Wolcott Family, possibly preserved by the family since 1792, surfaced at the 2004 ANA Convention; Anthony Terranova; Pre-Long Beach Auction (Ira and Larry Goldberg, 2/2005), lot 806, realized $437,000; Donna Levin and Denis Loring; private sale to Heritage Auctions; Madison Collection (Heritage, 1/2008), lot 3462, realized $603,750; Legend Numismatics; Bob Simpson Collection; FUN Signature (Heritage, 1/2016), lot 5222; Robert L Rodriguez. Tested January 16, 2016 -- 99.29% copper, .34% arsenic, .09% silver, .05% iron, and .02% zirconium.
    5. VF Uncertified
    . Fewsmith Cabinet (Ebenezer Locke Mason, 10/1870), lot 1140, realized $41 to William Sumner Appleton; Massachusetts Historical Society via Appleton's bequest in 1905, cataloged in that collection in the 1920s but not traced since. The Crosby plate coin, Plate X, no. 22. Note: The Crosby plate is actually a picture of a plaster cast of the coin. We have not been able to visually match the plate to any other specimen in this roster, but it is possible that the low-quality image actually does represent one of the other coins listed here (thanks again to Pete Smith for this information).
    6. Fine 15 NGC, CAC.
    Loye Lauder Collection (William Doyle Galleries, 12/1983), lot 234; Dana Linett, sold for $15,000 in 1983; David Henderson; Rare Coin Review number 53, October 1984, listed for $24,750; Benson Collection Part I (Ira and Larry Goldberg, 2/2001), lot 151, realized $57,500; Old West and Franklinton Collection (American Numismatic Rarities, 8/2006), lot 14, realized $218,500; Southern Collection; Simpson Collection; Laura Sperber; John Albanese; Al Pinkall/Gold Rarities; Chicago Signature (Heritage, 8/2011), lot 7728; FUN Signature (Heritage, 1/2012), lot 3401, realized $299,000; Rarities Night (Stack's Bowers, 8/2017), lot 2004. Tested in the holder in 2012, results indicate it contained 1% to 1.3% silver, but the 1.8% margin of error (due to interference from the holder) makes the results suspect.
    7. Good-VG Uncertified.
    Century Sale (Paramount, 4/1965), lot 50, realized $1,050; Rare Coin Review numbers 18, 19, and 20, offered at $14,950; later offered by Douglas Robbins, Inc. at $37,500, Coin World ad on December 4, 1974; Washington, D.C. Sale (Pine Tree Auctions, 2/1975), lot 59; American Numismatic Association. Tested June 16, 2016 -- pure copper.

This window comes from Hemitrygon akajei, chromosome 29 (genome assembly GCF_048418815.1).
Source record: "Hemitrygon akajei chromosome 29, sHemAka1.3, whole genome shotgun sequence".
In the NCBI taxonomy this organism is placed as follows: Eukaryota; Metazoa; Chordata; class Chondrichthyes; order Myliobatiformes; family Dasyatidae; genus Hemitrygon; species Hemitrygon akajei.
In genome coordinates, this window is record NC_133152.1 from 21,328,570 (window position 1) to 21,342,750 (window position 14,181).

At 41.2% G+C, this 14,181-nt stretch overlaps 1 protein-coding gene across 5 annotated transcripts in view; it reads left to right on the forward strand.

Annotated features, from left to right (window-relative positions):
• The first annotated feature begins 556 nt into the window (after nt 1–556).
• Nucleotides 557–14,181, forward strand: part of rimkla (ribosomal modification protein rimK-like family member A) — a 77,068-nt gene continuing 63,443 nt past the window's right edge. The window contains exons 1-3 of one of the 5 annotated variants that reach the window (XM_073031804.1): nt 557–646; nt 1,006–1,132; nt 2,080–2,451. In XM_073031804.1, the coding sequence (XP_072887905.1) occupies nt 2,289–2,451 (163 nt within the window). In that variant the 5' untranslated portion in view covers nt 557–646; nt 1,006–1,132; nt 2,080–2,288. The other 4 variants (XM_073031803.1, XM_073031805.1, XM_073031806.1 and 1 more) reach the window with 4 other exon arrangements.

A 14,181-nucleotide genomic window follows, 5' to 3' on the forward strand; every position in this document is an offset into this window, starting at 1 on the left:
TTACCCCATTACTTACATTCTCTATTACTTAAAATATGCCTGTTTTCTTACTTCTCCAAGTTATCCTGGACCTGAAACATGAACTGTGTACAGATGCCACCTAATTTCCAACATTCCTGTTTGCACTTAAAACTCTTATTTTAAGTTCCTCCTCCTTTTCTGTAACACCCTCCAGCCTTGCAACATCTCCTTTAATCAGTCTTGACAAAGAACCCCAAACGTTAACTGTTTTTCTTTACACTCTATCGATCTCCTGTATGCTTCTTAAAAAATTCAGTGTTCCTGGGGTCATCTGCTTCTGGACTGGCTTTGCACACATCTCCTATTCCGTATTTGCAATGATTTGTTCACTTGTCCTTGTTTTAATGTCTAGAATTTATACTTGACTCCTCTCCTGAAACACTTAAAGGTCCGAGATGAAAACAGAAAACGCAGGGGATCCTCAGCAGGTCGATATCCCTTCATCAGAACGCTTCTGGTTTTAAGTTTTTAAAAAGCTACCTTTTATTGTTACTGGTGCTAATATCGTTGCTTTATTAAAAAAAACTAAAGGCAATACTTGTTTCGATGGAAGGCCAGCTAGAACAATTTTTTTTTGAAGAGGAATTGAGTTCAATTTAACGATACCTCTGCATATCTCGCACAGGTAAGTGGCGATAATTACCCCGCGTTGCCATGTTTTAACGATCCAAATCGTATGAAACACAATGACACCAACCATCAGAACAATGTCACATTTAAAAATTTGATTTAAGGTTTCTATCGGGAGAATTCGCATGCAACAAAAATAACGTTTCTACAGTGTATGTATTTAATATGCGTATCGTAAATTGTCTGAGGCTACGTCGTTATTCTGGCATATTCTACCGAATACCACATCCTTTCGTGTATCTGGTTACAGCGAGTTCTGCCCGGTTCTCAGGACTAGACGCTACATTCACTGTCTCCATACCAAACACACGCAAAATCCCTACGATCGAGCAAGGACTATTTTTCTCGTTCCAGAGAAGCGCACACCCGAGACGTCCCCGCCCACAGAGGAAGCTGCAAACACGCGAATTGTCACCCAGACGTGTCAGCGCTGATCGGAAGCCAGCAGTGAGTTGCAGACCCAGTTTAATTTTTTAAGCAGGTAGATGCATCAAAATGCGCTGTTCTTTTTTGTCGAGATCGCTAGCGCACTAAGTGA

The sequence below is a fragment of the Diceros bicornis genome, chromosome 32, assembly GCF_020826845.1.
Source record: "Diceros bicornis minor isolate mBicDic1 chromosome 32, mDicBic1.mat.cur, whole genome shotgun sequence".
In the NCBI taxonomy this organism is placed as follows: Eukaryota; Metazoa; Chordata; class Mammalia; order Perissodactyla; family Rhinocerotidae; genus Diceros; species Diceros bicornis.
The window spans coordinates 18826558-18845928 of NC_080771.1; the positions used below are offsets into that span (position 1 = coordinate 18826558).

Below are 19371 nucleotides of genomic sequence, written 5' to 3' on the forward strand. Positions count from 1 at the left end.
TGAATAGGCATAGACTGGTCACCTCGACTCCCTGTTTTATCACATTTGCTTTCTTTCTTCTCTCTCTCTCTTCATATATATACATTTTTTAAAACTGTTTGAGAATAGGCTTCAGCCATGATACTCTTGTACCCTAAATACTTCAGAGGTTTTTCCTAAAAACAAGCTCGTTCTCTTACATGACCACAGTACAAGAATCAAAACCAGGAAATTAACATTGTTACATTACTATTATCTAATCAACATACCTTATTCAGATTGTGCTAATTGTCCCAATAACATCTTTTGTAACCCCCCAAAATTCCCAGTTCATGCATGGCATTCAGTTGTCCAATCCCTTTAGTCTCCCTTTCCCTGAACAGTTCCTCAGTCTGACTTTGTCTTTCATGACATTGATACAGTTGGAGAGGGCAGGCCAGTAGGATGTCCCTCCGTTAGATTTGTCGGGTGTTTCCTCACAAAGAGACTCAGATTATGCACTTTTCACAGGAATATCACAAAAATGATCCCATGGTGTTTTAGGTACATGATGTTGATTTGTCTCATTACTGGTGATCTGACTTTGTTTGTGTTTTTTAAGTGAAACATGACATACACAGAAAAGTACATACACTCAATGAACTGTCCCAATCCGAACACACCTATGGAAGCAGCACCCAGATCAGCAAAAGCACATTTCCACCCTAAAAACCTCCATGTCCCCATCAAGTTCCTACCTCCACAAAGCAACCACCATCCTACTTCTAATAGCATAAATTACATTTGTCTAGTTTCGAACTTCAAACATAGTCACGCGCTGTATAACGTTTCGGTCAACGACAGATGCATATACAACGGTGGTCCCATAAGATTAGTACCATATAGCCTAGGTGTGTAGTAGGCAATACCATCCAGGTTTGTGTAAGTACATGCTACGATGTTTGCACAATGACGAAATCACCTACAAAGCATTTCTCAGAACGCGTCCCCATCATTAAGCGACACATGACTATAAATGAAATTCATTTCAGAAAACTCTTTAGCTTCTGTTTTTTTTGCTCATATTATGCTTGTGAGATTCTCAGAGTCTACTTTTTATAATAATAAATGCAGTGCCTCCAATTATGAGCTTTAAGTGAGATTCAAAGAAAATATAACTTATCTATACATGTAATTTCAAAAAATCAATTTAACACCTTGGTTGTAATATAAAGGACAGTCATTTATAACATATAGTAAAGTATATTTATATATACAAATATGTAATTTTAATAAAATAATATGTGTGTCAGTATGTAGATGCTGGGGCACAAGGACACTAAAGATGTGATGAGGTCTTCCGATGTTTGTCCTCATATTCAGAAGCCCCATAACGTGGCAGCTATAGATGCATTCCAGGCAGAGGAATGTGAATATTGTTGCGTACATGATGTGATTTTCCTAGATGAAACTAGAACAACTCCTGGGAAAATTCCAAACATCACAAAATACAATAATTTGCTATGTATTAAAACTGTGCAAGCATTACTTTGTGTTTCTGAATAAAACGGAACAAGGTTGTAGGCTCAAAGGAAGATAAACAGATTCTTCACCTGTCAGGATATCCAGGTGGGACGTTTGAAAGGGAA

8. Good-VG Porous, Uncertified.
    Harmer-Rooke, private sale in November 1969; New Jersey private collection; William Anton Collection. In the Norweb catalog, Michael Hodder reported this coin was x-ray fluorescence tested -- found to be Fusible Alloy composition.
    9. Net Good, Genuine PCGS.
    John Story Jenks Collection (Henry Chapman, 12/1921), lot 5570; Waldo Newcomer; Major Lenox Lohr Collection; offered in the Empire Coin Company's fixed price list in 1961 at $3,750; River Oaks and Krugjohann Collections (Bowers and Ruddy, 11/1976), lot 909; Public Auction Sale (Stack's, 1/1987), lot 476; Denis Loring; returned to Stack's; Rarities Night Auction (Stack's Bowers, 8/2013), lot 4017, realized $70,500; Bill Rinehart.

    Other Citations
    A.
    George F. Seavey Collection (William Strobridge, 9/1863), lot 835, realized 50 cents, to Nixon. The price realized and description of this piece (... small size, fine copy) suggests it may not be genuine.
    B.
    Belknap-Martin Collection (Thomas Elder, 10/1908), lot 617, possibly the same as number 9 above, per Stack's.
    C.
    Michael Higgy-F.C.C. Boyd-ANS Specimen: Saul Teichman, Alan Weinberg, and John Dannreuther examined the ANS coin (ANS accession number 1956.163.25) that was included in the roster presented in our January 2012 (FUN Signature) catalog. This example exhibits a cracked obverse die and a plain edge, whereas other Judd-2s were struck with reeded edges. The ANS coin appears to be struck or cast from copy dies, using the Norweb-Weinberg coin (the specimen offered here) as a host. Many other copies of Judd-2 exist.
    From The Alan V. Weinberg Collection, Part I.

    Coin Index Numbers: (NGC ID# 2949, PCGS# 11004)


    View all of [The Alan V. Weinberg Collection, Part I ]

    View Certification Details from PCGS